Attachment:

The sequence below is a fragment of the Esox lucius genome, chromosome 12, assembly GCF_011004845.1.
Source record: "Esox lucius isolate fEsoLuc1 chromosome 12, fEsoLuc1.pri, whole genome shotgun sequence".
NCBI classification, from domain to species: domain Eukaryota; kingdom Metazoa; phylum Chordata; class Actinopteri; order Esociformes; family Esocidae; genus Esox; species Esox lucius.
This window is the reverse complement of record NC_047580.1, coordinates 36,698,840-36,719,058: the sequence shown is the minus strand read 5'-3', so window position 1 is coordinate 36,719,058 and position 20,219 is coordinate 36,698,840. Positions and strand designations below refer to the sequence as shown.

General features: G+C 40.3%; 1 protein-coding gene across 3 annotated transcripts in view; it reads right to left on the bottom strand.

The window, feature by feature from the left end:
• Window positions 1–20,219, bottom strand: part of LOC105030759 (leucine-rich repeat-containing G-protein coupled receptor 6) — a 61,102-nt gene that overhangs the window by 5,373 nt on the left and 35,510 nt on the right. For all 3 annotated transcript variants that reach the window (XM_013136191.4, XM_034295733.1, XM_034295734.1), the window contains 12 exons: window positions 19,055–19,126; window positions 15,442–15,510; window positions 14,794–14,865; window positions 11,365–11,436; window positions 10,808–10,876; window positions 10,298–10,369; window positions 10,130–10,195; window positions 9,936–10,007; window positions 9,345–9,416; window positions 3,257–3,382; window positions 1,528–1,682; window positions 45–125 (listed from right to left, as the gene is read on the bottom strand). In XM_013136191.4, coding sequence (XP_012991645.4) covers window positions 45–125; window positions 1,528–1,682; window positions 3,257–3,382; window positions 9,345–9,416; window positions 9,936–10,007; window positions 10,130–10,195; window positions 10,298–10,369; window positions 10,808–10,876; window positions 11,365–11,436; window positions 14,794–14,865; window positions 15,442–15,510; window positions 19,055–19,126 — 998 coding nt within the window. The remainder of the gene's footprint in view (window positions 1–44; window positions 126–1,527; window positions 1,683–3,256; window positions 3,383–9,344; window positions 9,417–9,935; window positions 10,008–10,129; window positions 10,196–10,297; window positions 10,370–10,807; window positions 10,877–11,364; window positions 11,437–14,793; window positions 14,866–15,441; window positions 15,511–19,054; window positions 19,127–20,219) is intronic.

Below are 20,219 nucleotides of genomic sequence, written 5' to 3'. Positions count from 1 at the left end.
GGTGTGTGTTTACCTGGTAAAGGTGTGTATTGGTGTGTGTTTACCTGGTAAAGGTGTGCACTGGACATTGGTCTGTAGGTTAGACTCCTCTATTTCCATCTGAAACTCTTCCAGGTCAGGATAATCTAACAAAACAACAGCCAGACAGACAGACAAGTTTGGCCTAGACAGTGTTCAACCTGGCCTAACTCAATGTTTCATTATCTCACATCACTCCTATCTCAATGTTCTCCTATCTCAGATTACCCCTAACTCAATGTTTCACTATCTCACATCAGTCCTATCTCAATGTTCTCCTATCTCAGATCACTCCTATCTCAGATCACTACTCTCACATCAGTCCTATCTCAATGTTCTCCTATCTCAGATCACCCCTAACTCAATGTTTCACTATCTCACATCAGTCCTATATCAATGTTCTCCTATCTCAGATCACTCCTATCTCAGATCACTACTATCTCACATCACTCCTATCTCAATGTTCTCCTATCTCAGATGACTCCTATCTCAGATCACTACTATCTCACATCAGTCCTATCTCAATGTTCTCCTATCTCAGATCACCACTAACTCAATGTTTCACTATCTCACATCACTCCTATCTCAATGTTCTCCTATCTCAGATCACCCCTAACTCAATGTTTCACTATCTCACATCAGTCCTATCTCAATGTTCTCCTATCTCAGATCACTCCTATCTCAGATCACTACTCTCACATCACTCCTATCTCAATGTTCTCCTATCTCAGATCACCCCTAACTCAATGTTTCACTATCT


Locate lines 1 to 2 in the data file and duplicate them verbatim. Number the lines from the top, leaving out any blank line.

The sequence below is a fragment of the Esox lucius genome, chromosome 12, assembly GCF_011004845.1.
Source record: "Esox lucius isolate fEsoLuc1 chromosome 12, fEsoLuc1.pri, whole genome shotgun sequence".